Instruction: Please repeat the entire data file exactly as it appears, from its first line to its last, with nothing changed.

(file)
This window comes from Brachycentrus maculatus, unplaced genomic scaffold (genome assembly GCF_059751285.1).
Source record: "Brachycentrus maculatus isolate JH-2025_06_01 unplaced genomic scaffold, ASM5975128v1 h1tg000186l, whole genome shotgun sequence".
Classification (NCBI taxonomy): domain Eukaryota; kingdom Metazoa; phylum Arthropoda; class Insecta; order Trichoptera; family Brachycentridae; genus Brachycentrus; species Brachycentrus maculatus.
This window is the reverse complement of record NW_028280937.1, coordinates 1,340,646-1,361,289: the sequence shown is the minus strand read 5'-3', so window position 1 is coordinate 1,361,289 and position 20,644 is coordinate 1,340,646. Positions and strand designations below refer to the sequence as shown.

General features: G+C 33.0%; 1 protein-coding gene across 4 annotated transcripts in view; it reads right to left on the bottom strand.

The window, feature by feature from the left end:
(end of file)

This window comes from Brachycentrus maculatus, unplaced genomic scaffold (genome assembly GCF_059751285.1).
Source record: "Brachycentrus maculatus isolate JH-2025_06_01 unplaced genomic scaffold, ASM5975128v1 h1tg000186l, whole genome shotgun sequence".
Classification (NCBI taxonomy): domain Eukaryota; kingdom Metazoa; phylum Arthropoda; class Insecta; order Trichoptera; family Brachycentridae; genus Brachycentrus; species Brachycentrus maculatus.
This window is the reverse complement of record NW_028280937.1, coordinates 1,340,646-1,361,289: the sequence shown is the minus strand read 5'-3', so window position 1 is coordinate 1,361,289 and position 20,644 is coordinate 1,340,646. Positions and strand designations below refer to the sequence as shown.

General features: G+C 33.0%; 1 protein-coding gene across 4 annotated transcripts in view; it reads right to left on the bottom strand.

The window, feature by feature from the left end: